"We are going to push back very hard on this and will likely need support at the highest levels when it comes time for the final negotiation," the employee writes.
The planemaker said some communications "raise questions" about Boeing's interactions with the Federal Aviation Administration
(FAA) in connection with the simulator qualification process.
In releasing redacted versions of what it called "completely unacceptable" communications, Boeing
said it was committed to transparency with the regulator.
Unredacted versions of the messages were turned over to the FAA and Congress in December.
House Transportation Committee Chairman Peter DeFazio, who has been investigating the MAX, said the messages "paint a deeply disturbing picture of the lengths Boeing was apparently willing to go to in order to evade scrutiny from regulators, flight crews, and the flying public, even as its own employees were sounding alarms internally."
He added: "they show a coordinated effort dating back to the earliest days of the 737 MAX program to conceal critical information from regulators and the public." The FAA said after its review of the documents "it determined that nothing in the submission pointed to any safety risks that were not already identified as part of the ongoing review of proposed modifications to the aircraft." It also said: "any potential safety deficiencies identified in the documents have been addressed."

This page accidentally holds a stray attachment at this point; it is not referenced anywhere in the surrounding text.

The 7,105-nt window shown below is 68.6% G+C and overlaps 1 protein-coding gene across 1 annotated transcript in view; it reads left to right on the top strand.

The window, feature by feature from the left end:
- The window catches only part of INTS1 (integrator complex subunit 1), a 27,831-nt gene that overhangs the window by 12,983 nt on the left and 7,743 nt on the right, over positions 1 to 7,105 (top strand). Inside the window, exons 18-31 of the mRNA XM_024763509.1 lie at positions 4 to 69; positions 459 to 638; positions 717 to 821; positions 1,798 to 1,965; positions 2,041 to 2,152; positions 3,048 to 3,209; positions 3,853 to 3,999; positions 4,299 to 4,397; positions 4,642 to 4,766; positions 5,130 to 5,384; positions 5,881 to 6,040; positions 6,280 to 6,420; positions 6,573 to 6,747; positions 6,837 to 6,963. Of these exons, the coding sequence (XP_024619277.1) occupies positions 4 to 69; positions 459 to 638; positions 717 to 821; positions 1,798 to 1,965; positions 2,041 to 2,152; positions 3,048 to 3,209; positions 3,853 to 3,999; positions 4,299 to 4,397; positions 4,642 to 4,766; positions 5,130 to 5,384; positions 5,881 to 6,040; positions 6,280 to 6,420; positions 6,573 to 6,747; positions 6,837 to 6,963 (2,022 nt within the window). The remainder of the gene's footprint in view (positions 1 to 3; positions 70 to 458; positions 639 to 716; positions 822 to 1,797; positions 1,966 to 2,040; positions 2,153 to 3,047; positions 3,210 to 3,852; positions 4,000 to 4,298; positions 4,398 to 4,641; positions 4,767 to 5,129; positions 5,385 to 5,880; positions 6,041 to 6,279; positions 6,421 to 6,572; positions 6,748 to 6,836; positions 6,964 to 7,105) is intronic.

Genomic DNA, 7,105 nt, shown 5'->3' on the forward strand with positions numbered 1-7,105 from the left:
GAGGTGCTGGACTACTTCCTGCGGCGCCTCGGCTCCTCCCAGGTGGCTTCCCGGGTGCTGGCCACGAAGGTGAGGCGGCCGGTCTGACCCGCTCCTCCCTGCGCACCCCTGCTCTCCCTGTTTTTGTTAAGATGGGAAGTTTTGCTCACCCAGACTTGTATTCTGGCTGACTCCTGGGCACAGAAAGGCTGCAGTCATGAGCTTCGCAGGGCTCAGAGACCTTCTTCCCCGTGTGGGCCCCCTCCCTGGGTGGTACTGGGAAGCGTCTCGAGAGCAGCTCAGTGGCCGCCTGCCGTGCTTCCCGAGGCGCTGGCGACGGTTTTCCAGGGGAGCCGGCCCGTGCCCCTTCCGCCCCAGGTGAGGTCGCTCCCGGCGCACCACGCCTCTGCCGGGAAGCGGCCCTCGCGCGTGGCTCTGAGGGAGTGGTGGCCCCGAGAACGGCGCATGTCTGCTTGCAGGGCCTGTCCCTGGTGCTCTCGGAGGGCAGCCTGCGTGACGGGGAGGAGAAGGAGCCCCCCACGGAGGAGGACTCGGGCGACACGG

The FAA added: "the tone and content of some of the language contained in the documents is disappointing." Boeing said Thursday it is confident "all of Boeing's MAX simulators are functioning effectively" after repeated testing of simulators since the messages were written.
The communications "do not reflect the company we are and need to be, and they are completely unacceptable," it said.
The messages include some from a former Boeing senior technical pilot, Mark Forkner, Boeing officials said. In October, Boeing disclosed other messages from Forkner that said he might have unintentionally misled regulators and raised questions about a key safety system in testing.